WASHINGTON, D.C. -- In the U.S., 14% of adults report being too hot when sleeping (or trying to sleep) “always” or “most of the time,” more than double the rate who report being too cold (6%). Women are about twice as likely as men to experience either condition, with 18% of women typically feeling too hot and 8% too cold, compared with 10% and 3%, respectively, among men.
A majority of U.S. adults (57%) report at least occasionally being too hot while sleeping, compared with 37% who report being too cold.
These results are a part of a new study by Casper and Gallup to study the relevance of sleep temperature in quality of sleep, various aspects of wellbeing, and performance at work. The survey was conducted by web from Feb. 10-17, 2023, with 3,979 adults, aged 18 and older, living in all 50 U.S. states and the District of Columbia, using the Gallup Panel.
Hot Sleeping More Detrimental to Overall Sleep Quality Than Cold
As might be expected, U.S. adults who are frequently too hot or too cold when sleeping are more likely to suffer substandard overall sleep than those who are not. While both conditions are harmful to overall sleep quality, hot sleeping is more closely related.
One-third of all adults report having experienced subpar (“fair” or “poor”) sleep generally in the prior 30 days. This rises to 46% among typically hot sleepers, compared with 29% of those who rarely or never sleep too hot, a 17-percentage-point difference.
In contrast, those who typically sleep too cold report subpar sleep 40% of the time, compared with 30% of those who are rarely or never too cold, a 10-point difference.
Sleeping Too Hot Third-Most-Commonly Noted Cause of Poor Sleep
When asked about the primary causes of the most recent poor night’s sleep, 22% of respondents identified being too hot, the third-most-common response after use of the bathroom (43%) and physical discomfort (29%). Being too cold was mentioned by 8%.
Consistent with the results noted earlier, being too hot was cited by 25% of women, compared with 19% of men, while young adults aged 18-29 were about three times more likely to note being too hot than were those aged 65 or older (32% versus 11%, respectively). Those aged 30-64 cited being too hot 24% of the time.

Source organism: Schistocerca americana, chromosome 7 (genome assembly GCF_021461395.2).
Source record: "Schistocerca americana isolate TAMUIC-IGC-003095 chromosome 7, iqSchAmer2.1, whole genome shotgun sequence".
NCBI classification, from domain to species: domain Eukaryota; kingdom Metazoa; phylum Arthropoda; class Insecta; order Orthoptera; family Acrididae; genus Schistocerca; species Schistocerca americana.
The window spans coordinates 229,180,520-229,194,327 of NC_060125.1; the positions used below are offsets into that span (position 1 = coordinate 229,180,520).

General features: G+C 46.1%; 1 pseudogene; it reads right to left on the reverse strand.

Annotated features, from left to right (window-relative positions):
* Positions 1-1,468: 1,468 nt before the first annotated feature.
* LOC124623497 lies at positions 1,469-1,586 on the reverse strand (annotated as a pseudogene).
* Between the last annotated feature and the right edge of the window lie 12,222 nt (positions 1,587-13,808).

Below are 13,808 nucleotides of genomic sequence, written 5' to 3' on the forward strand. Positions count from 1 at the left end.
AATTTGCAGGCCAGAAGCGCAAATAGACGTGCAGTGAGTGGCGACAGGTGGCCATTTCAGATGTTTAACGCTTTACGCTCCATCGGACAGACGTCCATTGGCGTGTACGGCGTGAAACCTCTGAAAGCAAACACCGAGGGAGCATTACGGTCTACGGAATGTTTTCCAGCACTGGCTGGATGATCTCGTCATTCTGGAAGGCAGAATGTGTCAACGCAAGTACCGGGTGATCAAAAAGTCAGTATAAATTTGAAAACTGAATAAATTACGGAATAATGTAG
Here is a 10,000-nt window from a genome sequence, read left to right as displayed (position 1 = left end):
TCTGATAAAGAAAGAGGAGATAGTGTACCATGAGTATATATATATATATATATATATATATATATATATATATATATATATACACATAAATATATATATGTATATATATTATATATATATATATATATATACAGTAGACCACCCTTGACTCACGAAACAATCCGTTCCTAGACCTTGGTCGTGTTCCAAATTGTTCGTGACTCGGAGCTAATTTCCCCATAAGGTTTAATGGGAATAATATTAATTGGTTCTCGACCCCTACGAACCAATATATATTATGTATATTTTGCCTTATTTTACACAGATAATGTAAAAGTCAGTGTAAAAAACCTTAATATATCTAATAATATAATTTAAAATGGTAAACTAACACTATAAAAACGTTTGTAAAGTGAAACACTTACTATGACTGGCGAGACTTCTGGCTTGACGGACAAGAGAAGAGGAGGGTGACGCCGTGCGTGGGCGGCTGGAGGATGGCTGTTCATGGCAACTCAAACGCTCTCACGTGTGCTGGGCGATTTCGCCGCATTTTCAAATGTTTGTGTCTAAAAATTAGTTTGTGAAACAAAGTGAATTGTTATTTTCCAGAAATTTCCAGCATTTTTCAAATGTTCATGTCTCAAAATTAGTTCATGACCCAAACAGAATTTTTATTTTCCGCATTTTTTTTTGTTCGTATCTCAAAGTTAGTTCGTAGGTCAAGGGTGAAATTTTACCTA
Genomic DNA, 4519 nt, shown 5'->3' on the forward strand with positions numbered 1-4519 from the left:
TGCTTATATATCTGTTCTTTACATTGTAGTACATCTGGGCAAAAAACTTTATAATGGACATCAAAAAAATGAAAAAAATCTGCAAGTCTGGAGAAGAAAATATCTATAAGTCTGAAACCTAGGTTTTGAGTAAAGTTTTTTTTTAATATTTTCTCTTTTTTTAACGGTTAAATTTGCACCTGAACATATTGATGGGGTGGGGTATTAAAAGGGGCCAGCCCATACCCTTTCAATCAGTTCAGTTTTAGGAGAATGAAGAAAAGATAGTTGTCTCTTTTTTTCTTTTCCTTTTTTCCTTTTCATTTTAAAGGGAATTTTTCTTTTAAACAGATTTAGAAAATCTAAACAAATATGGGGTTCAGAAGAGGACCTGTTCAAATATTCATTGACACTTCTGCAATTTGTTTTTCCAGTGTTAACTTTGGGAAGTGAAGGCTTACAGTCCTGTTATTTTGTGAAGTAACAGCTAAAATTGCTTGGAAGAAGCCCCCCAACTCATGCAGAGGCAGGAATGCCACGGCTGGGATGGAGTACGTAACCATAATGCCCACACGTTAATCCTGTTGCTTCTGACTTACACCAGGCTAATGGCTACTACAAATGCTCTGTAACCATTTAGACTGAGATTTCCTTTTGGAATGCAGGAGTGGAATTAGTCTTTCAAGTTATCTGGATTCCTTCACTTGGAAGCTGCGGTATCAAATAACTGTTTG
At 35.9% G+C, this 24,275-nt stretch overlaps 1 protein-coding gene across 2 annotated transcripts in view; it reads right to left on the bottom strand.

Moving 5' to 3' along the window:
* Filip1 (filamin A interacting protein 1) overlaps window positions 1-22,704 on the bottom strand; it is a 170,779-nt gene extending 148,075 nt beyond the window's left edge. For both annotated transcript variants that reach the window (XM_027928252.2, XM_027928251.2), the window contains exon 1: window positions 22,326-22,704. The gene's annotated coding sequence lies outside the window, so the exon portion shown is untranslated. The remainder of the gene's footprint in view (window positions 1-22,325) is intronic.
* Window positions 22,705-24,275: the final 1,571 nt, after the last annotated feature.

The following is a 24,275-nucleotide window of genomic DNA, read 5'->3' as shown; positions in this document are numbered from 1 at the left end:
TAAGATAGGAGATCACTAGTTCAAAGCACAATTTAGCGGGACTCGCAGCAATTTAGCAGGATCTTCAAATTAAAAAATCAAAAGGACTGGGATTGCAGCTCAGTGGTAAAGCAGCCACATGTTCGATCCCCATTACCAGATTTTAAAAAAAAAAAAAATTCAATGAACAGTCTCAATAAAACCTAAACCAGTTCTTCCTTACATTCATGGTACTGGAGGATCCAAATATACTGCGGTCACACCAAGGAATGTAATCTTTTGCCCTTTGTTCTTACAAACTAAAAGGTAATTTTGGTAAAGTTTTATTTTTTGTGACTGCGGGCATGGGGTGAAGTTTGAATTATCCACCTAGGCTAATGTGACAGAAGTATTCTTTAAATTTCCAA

Sleep Temperature Linked to Depression/Anxiety, Daily Energy
Beyond general sleep quality, sleep temperature is also related to several key aspects of wellbeing, including depression and anxiety. And, as with general sleep quality, typically sleeping too hot is more strongly related to these aspects than typically sleeping too cold.
For example, those who sleep too hot always or most of the time are nearly twice as likely as those who rarely or never sleep too hot to have been diagnosed with depression or anxiety in their lifetimes (41% versus 22%). Cold sleeping is also linked to these conditions, but to a lesser degree -- 38% of those who are too cold have been diagnosed with depression or anxiety, compared with 26% who rarely or never sleep too cold.
Persistently sleeping or trying to sleep while too hot or too cold may elevate the chances of becoming depressed or anxious, but it is also reasonable to propose that the preexistence of depression or anxiety could elevate the chances of poor temperature regulation when one is sleeping or trying to sleep.
Sleep temperature also relates to physical energy. When asked, “How strongly do you agree or disagree -- in the last seven days, you have felt active and productive every day?” 33% of those who typically sleep too hot disagree, compared with 17% among those who rarely or never sleep too hot. This gap is substantially smaller among cold sleepers, who do not exhibit a statistically meaningful difference in disagreeing with being active and productive compared with those who rarely or never sleep too cold.
Quality sleep is critically important to wellbeing and to the economy. Prior Casper-Gallup research has shown that those who rate their mental health as “excellent” or “very good” are six times more likely to get high-quality sleep than are those who rate their mental health as “fair” or “poor.”
Among workers, subpar sleep has been linked to $44 billion in unplanned absenteeism per year as well as enhanced odds of turnover. Despite these outcomes, only 55% of Americans consider getting a good night’s sleep a “major priority.”
The role of sleep temperature is closely intertwined with these linkages. Sleeping at a nonoptimal temperature -- too hot or too cold -- decreases the probability of high sleep quality generally, reduces the chances of having high energy and increases the probability of having been diagnosed with depression or anxiety.
That women and young adults are substantially more likely to experience sleeping too hot or too cold than are men or older adults underscores the higher levels of diagnosed depression that these groups have relative to their male or older counterparts. (These groups are also less likely to feel “active and productive every day.”)
Amid the broader issues of sleep temperature lie the more pronounced issues with sleeping too hot. That a greater percentage of American adults are too hot when sleeping or trying to sleep than are too cold -- coupled with the stronger (negative) linkages to sleep quality and wellbeing outcomes -- exposes hot sleep as the more significant of the two as an area for intervention in sleep science and innovation.
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